HC Deb 18 May 1858 vol 150 cc865-7

said, he wished to ask a question relative to a gallant officer that had just been referred to. It was reported that Colonel Franks, who had just returned from Lucknow, understood before his departure that the Proclamation in question had been issued by Viscount Canning in obedience to instructions sent out from this country. He begged to ask the late President of the Board of Control whether that was so or not?


The question is so obviously ridiculous, although it arises from the first reference made to this sub- ject, that it scarcely requires an answer. My answer, however, is, that it was not, because the first intimation that I had of the Proclamation was from the letter, the substance of which I have stated to the House.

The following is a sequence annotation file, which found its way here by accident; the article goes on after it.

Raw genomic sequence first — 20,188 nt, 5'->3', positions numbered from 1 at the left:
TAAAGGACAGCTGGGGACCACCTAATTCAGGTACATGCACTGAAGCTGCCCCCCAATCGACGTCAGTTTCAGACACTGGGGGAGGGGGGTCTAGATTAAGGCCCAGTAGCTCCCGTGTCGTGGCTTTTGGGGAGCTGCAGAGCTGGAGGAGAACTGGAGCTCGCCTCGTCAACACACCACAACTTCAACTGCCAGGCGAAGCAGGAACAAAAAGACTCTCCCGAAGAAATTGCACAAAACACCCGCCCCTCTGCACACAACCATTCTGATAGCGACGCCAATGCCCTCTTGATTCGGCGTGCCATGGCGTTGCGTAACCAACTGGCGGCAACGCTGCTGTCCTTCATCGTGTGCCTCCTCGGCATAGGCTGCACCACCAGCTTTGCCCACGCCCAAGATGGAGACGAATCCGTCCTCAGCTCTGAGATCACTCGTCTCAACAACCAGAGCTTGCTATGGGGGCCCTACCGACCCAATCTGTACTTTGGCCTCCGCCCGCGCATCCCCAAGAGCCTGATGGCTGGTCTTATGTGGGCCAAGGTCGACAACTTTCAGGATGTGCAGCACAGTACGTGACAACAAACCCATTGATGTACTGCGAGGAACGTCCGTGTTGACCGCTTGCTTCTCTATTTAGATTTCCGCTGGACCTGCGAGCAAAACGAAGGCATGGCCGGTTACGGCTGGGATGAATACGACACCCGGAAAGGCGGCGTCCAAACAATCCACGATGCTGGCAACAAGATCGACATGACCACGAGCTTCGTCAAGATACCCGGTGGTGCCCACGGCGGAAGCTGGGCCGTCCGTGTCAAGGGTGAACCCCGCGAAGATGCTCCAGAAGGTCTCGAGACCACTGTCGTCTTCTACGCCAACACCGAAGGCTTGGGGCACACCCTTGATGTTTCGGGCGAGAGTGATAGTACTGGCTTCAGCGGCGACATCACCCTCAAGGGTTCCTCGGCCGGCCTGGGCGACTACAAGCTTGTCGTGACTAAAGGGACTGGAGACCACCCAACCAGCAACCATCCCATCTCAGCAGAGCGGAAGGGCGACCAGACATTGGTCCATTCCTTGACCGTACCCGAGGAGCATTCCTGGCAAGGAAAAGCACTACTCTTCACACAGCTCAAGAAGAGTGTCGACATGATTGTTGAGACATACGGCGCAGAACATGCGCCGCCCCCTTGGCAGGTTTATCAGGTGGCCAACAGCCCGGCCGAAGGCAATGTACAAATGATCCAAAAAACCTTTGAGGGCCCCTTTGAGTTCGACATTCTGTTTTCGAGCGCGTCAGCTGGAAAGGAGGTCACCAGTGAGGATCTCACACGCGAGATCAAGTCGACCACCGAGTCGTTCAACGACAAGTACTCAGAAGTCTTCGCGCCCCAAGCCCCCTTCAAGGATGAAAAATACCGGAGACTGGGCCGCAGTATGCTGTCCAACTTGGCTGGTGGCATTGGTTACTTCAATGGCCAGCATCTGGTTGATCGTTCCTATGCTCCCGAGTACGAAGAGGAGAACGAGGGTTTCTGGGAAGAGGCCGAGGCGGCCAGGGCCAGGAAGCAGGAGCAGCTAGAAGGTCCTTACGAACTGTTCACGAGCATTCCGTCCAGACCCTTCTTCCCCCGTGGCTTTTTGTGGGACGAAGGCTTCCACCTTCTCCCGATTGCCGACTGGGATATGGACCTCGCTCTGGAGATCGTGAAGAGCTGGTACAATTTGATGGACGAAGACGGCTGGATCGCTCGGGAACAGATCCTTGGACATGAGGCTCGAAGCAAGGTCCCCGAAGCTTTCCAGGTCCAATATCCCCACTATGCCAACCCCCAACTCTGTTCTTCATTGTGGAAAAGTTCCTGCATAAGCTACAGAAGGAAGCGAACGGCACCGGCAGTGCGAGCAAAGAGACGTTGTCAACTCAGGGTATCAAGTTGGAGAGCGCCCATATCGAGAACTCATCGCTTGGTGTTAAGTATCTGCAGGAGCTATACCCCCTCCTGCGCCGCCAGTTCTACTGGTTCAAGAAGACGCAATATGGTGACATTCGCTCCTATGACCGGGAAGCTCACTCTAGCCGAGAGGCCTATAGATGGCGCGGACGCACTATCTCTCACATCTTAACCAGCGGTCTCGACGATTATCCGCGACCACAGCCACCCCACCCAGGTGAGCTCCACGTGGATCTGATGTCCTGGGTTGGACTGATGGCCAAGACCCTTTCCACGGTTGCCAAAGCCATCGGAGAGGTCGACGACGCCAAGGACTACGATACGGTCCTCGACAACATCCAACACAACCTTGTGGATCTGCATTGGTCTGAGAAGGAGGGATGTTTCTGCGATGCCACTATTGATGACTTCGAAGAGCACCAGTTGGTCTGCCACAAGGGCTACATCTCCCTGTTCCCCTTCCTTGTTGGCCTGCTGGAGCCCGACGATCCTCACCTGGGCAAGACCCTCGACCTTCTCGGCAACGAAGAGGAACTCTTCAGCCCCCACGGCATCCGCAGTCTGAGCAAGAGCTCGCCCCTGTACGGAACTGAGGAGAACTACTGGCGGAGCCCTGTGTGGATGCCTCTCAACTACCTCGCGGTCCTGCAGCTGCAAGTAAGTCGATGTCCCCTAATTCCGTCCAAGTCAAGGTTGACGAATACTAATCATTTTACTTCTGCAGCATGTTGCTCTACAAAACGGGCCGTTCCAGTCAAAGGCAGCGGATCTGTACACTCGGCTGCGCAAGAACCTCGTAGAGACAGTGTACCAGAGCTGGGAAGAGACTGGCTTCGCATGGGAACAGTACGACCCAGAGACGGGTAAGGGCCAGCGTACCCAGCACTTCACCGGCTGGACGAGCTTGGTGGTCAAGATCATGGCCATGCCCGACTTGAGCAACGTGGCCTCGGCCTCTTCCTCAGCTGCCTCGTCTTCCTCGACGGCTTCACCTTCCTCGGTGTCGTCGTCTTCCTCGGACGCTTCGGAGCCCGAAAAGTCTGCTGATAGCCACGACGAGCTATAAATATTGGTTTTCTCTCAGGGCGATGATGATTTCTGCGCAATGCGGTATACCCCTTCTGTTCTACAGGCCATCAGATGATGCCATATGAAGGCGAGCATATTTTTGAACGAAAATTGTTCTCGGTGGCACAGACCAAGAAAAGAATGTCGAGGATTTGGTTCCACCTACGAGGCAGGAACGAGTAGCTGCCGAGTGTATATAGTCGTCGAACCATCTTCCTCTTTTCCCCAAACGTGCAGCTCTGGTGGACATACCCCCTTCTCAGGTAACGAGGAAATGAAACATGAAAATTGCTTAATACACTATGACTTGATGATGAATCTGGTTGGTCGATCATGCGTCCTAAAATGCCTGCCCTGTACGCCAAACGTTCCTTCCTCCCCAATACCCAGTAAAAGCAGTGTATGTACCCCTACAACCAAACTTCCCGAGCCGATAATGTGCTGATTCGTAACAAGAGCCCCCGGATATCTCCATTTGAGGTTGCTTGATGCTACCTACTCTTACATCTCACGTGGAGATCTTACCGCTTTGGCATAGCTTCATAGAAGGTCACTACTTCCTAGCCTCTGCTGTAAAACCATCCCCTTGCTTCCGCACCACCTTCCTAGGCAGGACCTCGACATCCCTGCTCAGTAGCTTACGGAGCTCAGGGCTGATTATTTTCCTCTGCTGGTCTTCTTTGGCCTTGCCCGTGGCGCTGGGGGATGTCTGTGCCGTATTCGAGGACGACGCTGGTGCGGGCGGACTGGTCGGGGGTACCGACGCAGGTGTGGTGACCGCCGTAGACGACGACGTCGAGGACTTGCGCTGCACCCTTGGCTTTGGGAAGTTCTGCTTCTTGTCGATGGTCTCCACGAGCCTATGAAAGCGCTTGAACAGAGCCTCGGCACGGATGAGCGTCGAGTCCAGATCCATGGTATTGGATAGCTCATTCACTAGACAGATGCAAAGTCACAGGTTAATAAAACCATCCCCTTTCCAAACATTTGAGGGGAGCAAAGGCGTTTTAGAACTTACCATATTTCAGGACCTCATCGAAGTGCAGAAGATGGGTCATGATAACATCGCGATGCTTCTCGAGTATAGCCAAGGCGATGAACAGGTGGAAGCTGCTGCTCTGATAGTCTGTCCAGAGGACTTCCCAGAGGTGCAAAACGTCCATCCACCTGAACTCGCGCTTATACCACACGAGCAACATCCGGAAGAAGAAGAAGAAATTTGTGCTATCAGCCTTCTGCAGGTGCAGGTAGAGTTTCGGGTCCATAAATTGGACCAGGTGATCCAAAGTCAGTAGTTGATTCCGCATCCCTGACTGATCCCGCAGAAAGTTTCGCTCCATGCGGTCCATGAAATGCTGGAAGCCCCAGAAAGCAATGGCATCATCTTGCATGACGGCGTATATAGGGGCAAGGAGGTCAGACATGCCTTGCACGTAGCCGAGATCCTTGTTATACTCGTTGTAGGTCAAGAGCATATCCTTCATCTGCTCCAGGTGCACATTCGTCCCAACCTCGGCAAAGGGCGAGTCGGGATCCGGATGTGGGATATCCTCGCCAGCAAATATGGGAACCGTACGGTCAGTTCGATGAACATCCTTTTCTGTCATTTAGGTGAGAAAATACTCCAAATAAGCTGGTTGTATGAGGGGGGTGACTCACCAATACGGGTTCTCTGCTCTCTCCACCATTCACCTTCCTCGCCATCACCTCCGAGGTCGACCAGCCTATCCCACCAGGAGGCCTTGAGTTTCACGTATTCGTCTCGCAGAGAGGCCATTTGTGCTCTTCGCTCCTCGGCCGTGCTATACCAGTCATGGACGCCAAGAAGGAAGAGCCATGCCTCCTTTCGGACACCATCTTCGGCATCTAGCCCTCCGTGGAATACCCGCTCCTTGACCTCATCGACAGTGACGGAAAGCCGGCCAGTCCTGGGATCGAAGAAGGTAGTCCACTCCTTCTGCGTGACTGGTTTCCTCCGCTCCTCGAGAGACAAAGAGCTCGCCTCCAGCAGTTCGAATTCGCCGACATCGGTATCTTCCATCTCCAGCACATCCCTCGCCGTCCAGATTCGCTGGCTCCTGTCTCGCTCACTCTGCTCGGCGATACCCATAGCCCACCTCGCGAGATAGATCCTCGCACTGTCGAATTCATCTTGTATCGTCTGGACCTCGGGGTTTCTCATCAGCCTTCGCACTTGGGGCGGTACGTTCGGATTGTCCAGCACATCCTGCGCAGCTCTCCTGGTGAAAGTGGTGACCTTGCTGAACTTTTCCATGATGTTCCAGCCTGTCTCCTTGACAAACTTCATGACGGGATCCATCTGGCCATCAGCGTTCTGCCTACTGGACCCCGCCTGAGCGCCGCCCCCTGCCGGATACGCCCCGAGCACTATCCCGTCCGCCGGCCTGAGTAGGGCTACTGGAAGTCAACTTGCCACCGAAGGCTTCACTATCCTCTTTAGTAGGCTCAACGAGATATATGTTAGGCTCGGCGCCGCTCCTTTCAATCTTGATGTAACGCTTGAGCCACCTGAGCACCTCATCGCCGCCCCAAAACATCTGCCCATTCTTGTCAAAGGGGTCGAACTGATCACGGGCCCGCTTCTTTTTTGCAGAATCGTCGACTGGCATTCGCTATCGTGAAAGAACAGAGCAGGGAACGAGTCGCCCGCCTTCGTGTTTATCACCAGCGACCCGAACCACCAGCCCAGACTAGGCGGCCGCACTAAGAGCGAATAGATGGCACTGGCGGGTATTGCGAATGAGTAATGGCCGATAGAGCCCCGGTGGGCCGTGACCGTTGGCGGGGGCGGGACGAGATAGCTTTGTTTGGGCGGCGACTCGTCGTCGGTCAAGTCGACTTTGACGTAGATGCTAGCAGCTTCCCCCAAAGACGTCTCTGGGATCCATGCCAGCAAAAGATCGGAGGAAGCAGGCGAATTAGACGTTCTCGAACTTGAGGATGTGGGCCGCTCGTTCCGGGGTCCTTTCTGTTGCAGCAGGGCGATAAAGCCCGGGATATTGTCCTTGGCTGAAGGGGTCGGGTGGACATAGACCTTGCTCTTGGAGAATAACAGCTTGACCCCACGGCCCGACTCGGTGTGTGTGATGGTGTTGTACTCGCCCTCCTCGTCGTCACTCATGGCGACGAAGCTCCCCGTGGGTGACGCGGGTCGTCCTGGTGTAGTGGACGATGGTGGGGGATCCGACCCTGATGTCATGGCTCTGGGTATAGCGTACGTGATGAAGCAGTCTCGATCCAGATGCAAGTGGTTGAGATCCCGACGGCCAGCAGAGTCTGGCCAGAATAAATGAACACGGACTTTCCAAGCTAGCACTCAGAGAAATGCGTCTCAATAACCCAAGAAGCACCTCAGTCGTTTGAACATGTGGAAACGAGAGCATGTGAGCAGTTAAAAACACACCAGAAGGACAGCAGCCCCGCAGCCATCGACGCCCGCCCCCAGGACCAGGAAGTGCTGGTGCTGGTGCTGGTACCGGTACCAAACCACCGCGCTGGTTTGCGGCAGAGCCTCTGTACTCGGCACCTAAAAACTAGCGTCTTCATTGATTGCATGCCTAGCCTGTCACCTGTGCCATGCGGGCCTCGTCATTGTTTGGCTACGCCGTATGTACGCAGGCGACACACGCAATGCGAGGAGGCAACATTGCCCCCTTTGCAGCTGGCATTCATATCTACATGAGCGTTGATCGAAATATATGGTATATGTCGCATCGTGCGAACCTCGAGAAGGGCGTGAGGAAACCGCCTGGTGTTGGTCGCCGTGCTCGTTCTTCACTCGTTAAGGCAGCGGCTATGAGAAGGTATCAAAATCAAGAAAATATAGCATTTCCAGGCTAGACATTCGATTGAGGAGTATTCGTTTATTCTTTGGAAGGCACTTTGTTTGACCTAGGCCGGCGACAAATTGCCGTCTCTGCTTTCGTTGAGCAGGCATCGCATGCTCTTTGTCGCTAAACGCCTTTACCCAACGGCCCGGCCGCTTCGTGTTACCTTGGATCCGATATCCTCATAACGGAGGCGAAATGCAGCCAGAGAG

I am bound, Sir, by a feeling of justice to Colonel Franks to take some notice of the question that had been asked respecting him. I had yesterday the advantage of a conversation of considerable duration with Colonel Franks. He evinced the utmost possible feeling of delicacy with regard to any communications between himself and Viscount Canning, and any information he had derived during his intercourse with Viscount Canning. He expressed in the warmest and most honourable terms his sense of gratitude for the many favours he had received and the kindness which Viscount Canning had shown him, and his extreme reluctance to be a party to anything in the slightest degree reflecting unfavourably on the conduct of Viscount Canning. While I feel bound to say that Colonel Franks displayed a feeling of delicacy most honourable to himself, yet he gave me a great deal of information which I do think of the greatest importance as bearing upon the question before the House. Colonel Franks expressed to me most honourably a great desire that his name should not be brought forward, but Colonel Franks made a request personally to me that if his name were mentioned in this House, and if any reference were made to him which it was in my power to correct in consequence of this interview, that I would do him the justice to correct that wrong impression. I feel bound, therefore, to say that the bon. Member for the City of London (Mr. Crawford) has been misinformed with regard to what fell from Colonel Franks. Colonel Franks had heard the rumour that he was informed by Viscount Canning that the Proclamation was the result of instructions from home. Colonel Franks assured me that any such impression was altogether erroneous. Viscount Canning did not tell him that he had received any instructions to the effect supposed, and the mistake had probably arisen in consequence of the fact that Colonel Franks did infer, from his conversations with Viscount Canning, that, under all the extraordinary circumstances of the Proclamation, that Proclamation could only have been issued in consequence of in- structions from home. That, however, was only the general inference of Colonel Franks, and he does not for a moment pretend to say that the Proclamation was issued in consequence of instructions from home.